And that old saying would appear to apply to Doug Little, one of the Arizona Corporation Commissioners whose campaign was helped by dark money (thought to come from APS). Here is the scoop from Laurie Roberts at The Republic/azcentral.com.
Two Commissioners, Bob Burns and Susan Bitter Smith (neither caught up the Stump/Forese/Little APS scandal). introduced an agenda item.
Earlier this week, an item popped up on the agenda for today’s commission meeting, to discuss and possibly vote on whether regulated utilities ought to have to publicly disclose their dark-money maneuvering.
It was placed on the agenda by Commission Chairwoman Susan Bitter Smith and Commissioner Bob Burns. Both are up for re-election next year. Both have asked APS to stay out of next year’s elections.
Asked? Only asked? This is the 4th branch of AZ government run by only 5 elected officials. And they just ask? Take a deep breath and continue.
[The agenda item reads] "Commission discussion, consideration, and possible vote regarding developing correspondence and/or other communications relating to the campaign contribution practices of public service corporations and other entities that appear before the Commission and opening a docket therefor - Commissioner Burns and Chairman Bitter Smith."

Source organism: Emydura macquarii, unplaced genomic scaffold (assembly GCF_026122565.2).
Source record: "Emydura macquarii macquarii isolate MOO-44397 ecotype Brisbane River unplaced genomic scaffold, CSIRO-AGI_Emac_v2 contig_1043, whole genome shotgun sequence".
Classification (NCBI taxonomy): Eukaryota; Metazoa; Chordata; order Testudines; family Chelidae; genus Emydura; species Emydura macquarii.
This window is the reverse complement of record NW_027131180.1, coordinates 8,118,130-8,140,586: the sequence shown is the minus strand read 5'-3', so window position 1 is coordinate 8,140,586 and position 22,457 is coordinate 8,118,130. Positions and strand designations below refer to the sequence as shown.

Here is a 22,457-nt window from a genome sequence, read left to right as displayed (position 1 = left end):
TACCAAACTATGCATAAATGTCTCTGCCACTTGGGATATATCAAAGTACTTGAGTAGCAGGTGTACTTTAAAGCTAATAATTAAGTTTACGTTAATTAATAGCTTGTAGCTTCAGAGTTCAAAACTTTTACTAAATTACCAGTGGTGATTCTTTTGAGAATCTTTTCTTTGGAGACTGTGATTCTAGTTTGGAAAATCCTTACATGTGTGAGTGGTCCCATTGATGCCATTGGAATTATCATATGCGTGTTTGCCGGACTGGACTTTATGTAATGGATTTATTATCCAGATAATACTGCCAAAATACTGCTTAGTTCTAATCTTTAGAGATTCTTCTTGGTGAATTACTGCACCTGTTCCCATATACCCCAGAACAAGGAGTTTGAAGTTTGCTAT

In English, that means they are interested in forcing any regulated utility to publicly disclose whether they are engaged in dark-money campaigns to get their favored candidates onto the commission that regulates them.
This morning, Little pulled the item removed from today’s agenda – something a commissioner can do once on any item, in order to delay consideration of an issue.
That effectively blocks the Commission from investigating APS's involvement with dark money in the last election.
But why go through this process at all? Any Commissioner can order APS to open its books. However:
Neither [Burns nor Bitter Smith] ... has been willing to order APS to open its books so we can see whether the utility was behind last year's multi-million dark-money campaigns that landed APS-friendly Tom Forese and Doug Little on the commission.
So while we await some spine on the Commission, we suffer this:
"Delaying the conversation [about the requested APS rate increase] another year basically is a disservice and not in the public interest," Little said, during last week’s vote.
Certainly, it's not in his interest.